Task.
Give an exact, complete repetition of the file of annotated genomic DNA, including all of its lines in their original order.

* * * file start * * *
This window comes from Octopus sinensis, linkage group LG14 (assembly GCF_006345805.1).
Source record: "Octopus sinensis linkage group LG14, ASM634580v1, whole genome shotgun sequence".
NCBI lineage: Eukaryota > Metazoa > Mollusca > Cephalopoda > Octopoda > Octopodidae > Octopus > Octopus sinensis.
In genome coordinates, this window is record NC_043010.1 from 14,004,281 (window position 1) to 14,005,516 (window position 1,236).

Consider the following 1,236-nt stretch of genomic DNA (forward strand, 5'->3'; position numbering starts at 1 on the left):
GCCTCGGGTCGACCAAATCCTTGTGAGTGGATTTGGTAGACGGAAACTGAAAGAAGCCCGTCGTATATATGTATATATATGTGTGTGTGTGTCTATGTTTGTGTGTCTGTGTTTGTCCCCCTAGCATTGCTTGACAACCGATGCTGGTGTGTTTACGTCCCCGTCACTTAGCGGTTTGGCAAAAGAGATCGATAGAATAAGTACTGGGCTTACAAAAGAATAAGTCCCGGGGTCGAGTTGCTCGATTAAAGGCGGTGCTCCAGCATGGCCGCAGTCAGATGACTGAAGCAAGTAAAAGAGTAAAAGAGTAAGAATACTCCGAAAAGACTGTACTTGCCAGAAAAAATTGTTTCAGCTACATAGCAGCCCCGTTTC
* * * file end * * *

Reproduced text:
This window comes from Octopus sinensis, linkage group LG14 (assembly GCF_006345805.1).
Source record: "Octopus sinensis linkage group LG14, ASM634580v1, whole genome shotgun sequence".
NCBI lineage: Eukaryota > Metazoa > Mollusca > Cephalopoda > Octopoda > Octopodidae > Octopus > Octopus sinensis.
In genome coordinates, this window is record NC_043010.1 from 14,004,281 (window position 1) to 14,005,516 (window position 1,236).

Consider the following 1,236-nt stretch of genomic DNA (forward strand, 5'->3'; position numbering starts at 1 on the left):
GCCTCGGGTCGACCAAATCCTTGTGAGTGGATTTGGTAGACGGAAACTGAAAGAAGCCCGTCGTATATATGTATATATATGTGTGTGTGTGTCTATGTTTGTGTGTCTGTGTTTGTCCCCCTAGCATTGCTTGACAACCGATGCTGGTGTGTTTACGTCCCCGTCACTTAGCGGTTTGGCAAAAGAGATCGATAGAATAAGTACTGGGCTTACAAAAGAATAAGTCCCGGGGTCGAGTTGCTCGATTAAAGGCGGTGCTCCAGCATGGCCGCAGTCAGATGACTGAAGCAAGTAAAAGAGTAAAAGAGTAAGAATACTCCGAAAAGACTGTACTTGCCAGAAAAAATTGTTTCAGCTACATAGCAGCCCCGTTTC